Tent poles

Submitted: Saturday, Jan 14, 2006 at 22:11
ThreadID: 29703 Views:14819 Replies:11 FollowUps:3
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G'day all
Galvanised telescopic tent poles that have been folded up and stored in the camper for a while develop a white powder from the galvanising between the two halves of the pole. This makes a mess when the pole is extended, I was wondering what other people might use to prevent this, I didn't want to use oil as it may mark or stain the canvas when in use.
Thanks Jon
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Reply By: Member - Duncs - Saturday, Jan 14, 2006 at 22:22

Saturday, Jan 14, 2006 at 22:22
Not that I have an answer to this question but I do have a related question. Often poles in this condition are stuck and wont easily extend. I have one I can't budge.

What do people use to get them moving again?? (Sorry Jon Hope I don't steel your post.)

Duncs
AnswerID: 148606

Follow Up By: Mad Dog (Australia) - Saturday, Jan 14, 2006 at 22:40

Saturday, Jan 14, 2006 at 22:40
that's true Duncs and I've found the answer is to use them more often. If you only use your gear once a year..well, I ask you...
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FollowupID: 401824

Reply By: MartyB - Saturday, Jan 14, 2006 at 22:47

Saturday, Jan 14, 2006 at 22:47
I'll answer both questions in one word.

Inox.

Wonderful stuff.

from Marty.
AnswerID: 148619

Follow Up By: Glenn (VIC) - Saturday, Jan 14, 2006 at 23:00

Saturday, Jan 14, 2006 at 23:00
Hi Marty,

Excuse my ignorance, but what is "Inox" and where do you get it?

Cheers

Glenn
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FollowupID: 401832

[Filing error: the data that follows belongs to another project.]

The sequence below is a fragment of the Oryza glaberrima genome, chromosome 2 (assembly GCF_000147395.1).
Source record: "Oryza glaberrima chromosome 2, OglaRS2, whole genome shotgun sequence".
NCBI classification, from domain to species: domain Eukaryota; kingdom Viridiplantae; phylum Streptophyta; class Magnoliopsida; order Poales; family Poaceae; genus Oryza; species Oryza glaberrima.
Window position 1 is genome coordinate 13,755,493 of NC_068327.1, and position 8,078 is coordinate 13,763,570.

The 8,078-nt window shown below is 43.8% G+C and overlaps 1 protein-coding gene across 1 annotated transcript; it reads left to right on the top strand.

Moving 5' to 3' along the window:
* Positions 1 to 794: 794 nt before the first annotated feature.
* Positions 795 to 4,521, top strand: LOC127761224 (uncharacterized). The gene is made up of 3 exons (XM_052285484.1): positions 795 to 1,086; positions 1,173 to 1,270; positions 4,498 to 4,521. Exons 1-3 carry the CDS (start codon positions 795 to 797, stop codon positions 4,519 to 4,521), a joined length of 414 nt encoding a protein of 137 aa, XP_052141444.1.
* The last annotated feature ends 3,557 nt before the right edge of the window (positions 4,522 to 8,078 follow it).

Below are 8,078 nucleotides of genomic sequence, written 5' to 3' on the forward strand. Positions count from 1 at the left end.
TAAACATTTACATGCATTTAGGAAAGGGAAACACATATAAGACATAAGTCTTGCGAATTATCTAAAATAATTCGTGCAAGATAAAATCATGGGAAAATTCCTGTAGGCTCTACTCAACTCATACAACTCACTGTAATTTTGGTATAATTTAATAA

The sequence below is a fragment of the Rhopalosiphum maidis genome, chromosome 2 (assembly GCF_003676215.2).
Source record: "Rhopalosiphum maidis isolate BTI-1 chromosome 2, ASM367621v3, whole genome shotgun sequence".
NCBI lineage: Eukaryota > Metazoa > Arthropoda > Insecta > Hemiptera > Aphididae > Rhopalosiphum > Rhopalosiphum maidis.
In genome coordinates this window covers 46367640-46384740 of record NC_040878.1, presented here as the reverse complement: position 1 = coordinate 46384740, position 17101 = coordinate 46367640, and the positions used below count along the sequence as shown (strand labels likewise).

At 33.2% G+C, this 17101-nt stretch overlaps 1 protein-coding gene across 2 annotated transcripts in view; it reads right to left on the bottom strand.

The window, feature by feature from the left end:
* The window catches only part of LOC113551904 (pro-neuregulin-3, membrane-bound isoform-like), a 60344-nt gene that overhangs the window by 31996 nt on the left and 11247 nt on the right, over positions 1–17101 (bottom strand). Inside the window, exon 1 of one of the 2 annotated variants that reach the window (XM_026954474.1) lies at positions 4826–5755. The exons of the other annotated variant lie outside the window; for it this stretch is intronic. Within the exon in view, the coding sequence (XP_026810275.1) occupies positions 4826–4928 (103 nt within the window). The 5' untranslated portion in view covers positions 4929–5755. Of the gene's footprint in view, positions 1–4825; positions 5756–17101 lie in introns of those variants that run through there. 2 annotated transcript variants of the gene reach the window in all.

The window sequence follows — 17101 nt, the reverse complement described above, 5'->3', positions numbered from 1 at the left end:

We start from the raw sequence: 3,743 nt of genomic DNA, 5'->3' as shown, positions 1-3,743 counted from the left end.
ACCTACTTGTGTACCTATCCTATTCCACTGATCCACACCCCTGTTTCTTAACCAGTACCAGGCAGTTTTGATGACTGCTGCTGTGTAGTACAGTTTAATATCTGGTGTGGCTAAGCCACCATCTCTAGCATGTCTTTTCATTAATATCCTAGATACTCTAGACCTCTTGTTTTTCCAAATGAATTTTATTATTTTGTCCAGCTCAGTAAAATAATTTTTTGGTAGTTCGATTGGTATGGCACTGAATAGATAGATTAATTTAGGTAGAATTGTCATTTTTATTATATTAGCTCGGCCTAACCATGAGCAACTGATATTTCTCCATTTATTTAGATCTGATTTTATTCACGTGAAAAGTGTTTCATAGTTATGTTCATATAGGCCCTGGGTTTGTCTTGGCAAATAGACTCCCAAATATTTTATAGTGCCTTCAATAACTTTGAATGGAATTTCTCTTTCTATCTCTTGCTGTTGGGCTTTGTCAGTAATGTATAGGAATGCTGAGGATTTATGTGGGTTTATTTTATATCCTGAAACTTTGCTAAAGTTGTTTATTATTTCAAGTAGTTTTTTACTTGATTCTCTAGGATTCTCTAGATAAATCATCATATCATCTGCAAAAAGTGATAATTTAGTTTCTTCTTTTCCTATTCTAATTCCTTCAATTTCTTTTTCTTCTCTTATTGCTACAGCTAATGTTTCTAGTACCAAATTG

Follow Up By: Member - Ed. C.- Saturday, Jan 14, 2006 at 23:46

Saturday, Jan 14, 2006 at 23:46
I agree that Inox is wonderful stuff, but IMHO,
*lanox* (made by the same ppl as Inox, but lanolin based)
...is even better.... (YMMV)...

Glenn, these products are available at just about any hardware store (as mentioned below) or auto accessory store, SuperCheap, Repco et. al.....

Regards, Ed. C.
Confucius say.....
"He who lie underneath automobile with tool in hand,
....Not necessarily mechanic!!"

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FollowupID: 401844

Reply By: brett - Saturday, Jan 14, 2006 at 22:55

Saturday, Jan 14, 2006 at 22:55
I've only had that happen when put away wet, if kept dry mine are ok. If you don't use them for a while maybe a squirt of wd40 on the inner one
AnswerID: 148623

Reply By: geocacher (djcache) - Saturday, Jan 14, 2006 at 22:59

Saturday, Jan 14, 2006 at 22:59
I've moved away from the gal metal ones.

Found the telescopic three piece aluminium ones from Ray's.

Bit dearer but not if they are on the big sale days.

HEAPS lighter and fantastic to use. Just twist to lock. No little grub screws hanging out the side, have a loop on top to hang the Versalite on, bottom caps don't fall off like the metal ones.

They are fantastic.

Dave
AnswerID: 148625

Reply By: Member - Crazy Dog (QLD) - Saturday, Jan 14, 2006 at 23:17

Saturday, Jan 14, 2006 at 23:17
Inox is a spray can prep a bit like WD40. Most Hardware stores stock it.....
AnswerID: 148628